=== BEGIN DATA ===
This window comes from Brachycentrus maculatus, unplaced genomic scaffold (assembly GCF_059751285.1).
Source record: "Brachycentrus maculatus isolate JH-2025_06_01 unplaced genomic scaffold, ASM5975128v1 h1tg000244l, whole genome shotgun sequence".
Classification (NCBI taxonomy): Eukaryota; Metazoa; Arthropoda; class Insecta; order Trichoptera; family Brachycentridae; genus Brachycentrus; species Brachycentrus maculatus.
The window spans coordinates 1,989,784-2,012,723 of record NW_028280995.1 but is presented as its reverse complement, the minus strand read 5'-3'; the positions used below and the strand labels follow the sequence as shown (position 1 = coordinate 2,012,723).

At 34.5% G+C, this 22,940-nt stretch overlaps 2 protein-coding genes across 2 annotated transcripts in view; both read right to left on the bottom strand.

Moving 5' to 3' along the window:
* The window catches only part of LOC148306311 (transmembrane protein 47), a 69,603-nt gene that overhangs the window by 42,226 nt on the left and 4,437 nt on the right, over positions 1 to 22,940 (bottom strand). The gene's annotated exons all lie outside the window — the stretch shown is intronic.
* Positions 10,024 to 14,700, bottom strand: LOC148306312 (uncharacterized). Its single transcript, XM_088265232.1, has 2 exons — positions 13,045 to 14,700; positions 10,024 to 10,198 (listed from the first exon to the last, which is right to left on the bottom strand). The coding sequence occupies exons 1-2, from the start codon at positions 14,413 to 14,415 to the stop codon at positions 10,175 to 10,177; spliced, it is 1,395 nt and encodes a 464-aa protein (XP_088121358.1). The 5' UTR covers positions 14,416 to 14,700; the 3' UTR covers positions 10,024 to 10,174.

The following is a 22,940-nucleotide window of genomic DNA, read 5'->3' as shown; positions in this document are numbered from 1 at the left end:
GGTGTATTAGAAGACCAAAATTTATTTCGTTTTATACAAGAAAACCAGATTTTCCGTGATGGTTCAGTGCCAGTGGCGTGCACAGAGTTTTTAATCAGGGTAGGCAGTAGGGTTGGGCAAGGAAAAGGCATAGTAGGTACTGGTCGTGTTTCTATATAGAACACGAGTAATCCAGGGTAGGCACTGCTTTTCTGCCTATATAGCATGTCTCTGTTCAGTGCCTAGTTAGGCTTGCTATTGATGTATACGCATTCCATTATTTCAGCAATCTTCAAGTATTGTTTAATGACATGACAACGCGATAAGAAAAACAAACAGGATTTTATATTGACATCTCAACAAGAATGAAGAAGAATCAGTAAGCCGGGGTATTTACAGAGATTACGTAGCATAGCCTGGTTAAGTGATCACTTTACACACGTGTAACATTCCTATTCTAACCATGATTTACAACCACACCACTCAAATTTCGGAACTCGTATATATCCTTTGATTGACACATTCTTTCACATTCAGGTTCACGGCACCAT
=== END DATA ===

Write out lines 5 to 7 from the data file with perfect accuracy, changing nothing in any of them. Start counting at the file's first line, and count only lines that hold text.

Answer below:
At 34.5% G+C, this 22,940-nt stretch overlaps 2 protein-coding genes across 2 annotated transcripts in view; both read right to left on the bottom strand.

Moving 5' to 3' along the window:
* The window catches only part of LOC148306311 (transmembrane protein 47), a 69,603-nt gene that overhangs the window by 42,226 nt on the left and 4,437 nt on the right, over positions 1 to 22,940 (bottom strand). The gene's annotated exons all lie outside the window — the stretch shown is intronic.